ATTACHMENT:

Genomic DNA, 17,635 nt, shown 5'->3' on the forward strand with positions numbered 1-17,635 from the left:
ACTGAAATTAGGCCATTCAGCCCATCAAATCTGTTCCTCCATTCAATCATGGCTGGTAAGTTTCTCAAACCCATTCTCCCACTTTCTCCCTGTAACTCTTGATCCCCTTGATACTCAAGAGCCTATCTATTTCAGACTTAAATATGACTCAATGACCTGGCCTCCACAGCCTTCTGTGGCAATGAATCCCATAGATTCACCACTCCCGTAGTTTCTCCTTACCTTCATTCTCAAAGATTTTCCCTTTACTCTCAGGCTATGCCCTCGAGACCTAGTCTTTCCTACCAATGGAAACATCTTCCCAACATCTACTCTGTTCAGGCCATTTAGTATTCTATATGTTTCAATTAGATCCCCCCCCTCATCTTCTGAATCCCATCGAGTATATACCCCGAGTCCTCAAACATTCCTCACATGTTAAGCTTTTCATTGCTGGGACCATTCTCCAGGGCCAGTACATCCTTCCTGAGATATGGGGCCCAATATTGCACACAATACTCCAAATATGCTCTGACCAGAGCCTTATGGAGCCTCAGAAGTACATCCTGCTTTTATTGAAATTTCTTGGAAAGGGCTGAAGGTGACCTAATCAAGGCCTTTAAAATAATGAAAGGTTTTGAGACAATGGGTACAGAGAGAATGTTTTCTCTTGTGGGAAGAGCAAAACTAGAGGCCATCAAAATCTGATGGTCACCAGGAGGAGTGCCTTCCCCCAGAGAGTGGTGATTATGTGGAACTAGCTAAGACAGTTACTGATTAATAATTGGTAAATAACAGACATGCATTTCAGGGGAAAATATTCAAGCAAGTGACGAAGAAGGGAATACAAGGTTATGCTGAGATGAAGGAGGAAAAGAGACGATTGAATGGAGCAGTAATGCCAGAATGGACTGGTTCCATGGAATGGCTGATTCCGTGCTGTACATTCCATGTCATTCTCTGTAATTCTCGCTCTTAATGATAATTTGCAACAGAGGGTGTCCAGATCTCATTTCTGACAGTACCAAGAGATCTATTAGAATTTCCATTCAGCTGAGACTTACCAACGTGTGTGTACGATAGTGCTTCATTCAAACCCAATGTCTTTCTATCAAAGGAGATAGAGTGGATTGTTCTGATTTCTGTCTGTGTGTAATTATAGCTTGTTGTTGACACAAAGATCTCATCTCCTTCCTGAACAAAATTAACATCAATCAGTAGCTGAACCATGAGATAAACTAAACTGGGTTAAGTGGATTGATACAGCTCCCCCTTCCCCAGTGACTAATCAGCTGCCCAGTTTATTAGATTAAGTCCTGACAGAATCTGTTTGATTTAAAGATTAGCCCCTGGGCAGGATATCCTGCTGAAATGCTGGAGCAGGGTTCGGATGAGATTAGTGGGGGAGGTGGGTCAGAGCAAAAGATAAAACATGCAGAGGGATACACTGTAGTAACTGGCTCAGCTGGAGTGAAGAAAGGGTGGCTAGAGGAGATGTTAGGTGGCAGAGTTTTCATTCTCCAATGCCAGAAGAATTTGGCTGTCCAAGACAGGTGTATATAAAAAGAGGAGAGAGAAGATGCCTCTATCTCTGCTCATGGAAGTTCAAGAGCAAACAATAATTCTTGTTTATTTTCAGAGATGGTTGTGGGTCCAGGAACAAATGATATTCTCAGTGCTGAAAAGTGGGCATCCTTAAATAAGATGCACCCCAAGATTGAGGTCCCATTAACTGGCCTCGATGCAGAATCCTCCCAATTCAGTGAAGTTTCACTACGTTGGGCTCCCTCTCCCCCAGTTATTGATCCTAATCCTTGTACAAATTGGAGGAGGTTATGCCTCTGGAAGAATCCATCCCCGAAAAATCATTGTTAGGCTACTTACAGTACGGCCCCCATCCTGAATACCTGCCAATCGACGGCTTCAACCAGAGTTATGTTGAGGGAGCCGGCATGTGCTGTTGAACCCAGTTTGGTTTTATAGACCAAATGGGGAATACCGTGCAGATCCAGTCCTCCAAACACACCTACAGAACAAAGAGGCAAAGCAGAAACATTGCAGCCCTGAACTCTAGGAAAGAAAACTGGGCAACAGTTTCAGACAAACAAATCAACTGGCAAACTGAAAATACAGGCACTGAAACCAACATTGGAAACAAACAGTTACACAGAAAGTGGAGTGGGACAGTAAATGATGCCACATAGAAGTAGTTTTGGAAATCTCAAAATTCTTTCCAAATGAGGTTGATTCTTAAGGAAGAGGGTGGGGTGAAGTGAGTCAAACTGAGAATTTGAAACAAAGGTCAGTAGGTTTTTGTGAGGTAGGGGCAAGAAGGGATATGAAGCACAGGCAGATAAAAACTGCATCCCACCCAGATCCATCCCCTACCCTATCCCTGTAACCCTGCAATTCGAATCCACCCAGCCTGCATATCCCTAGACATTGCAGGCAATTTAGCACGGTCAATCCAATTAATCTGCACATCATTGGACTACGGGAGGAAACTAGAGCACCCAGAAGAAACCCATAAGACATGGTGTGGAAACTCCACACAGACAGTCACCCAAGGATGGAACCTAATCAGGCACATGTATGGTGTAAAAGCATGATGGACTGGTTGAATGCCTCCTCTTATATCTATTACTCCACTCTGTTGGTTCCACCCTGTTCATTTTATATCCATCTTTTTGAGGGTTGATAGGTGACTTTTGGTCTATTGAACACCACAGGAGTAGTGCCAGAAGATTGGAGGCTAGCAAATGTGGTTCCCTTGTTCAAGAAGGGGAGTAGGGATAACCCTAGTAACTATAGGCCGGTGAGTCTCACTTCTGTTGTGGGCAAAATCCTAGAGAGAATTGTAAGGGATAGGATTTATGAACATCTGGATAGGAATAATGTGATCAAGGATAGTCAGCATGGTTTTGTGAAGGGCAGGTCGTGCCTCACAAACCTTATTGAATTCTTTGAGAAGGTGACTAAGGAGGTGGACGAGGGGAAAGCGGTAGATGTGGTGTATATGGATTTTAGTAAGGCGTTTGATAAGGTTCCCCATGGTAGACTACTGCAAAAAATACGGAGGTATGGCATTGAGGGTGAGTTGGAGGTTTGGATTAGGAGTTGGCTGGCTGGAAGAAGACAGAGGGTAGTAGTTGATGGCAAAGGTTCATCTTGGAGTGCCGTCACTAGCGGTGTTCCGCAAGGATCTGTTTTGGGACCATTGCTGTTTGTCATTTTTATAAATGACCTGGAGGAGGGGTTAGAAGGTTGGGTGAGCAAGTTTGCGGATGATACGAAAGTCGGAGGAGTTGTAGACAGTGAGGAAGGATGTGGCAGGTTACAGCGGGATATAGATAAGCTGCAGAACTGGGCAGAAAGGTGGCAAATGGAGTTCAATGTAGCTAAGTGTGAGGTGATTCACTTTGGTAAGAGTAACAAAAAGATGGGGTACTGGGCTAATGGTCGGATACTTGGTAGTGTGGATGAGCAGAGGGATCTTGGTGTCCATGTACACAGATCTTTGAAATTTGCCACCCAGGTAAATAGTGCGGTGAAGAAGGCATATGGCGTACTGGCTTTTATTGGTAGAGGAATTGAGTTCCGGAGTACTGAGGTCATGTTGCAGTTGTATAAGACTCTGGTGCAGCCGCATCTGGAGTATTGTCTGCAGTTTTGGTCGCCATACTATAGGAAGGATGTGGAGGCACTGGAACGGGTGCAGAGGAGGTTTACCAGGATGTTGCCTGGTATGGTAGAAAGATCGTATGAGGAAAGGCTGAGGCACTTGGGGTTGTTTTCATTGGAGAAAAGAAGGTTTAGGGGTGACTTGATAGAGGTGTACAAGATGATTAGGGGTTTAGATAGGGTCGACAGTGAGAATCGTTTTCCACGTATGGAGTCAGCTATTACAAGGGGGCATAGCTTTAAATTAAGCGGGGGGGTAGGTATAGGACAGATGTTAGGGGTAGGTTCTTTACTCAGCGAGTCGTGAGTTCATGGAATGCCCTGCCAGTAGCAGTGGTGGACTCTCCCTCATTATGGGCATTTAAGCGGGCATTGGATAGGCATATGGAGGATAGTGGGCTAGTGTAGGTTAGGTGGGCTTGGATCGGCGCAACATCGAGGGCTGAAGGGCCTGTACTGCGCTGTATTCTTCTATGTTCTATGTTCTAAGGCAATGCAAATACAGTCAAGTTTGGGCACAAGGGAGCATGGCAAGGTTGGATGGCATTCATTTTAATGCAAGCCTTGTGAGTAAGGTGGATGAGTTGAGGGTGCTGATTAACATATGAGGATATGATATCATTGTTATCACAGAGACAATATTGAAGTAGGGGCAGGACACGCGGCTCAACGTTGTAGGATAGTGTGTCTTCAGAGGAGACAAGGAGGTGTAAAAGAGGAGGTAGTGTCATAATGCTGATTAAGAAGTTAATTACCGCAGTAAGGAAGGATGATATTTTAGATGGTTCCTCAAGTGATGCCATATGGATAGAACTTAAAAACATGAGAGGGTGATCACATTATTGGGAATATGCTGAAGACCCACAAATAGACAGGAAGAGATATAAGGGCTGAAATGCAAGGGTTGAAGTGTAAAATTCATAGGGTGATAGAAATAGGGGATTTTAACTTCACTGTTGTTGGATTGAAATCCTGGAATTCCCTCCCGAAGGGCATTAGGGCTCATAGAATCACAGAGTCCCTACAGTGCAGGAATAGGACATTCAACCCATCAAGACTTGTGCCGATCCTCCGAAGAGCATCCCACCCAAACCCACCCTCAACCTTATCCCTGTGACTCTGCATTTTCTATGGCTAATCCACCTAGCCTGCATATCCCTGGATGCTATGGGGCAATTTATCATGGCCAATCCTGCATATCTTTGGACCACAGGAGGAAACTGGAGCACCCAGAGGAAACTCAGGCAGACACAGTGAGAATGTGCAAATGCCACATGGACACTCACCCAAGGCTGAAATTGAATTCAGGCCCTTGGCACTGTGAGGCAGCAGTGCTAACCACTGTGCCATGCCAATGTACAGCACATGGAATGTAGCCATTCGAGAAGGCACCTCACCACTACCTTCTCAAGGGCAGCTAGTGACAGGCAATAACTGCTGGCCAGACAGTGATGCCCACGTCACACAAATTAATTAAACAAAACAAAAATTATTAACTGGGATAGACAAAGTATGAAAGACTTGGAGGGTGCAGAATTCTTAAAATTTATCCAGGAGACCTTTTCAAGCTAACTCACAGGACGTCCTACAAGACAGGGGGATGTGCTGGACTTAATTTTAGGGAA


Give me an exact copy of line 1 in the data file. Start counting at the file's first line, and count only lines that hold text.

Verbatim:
Genomic DNA, 17,635 nt, shown 5'->3' on the forward strand with positions numbered 1-17,635 from the left: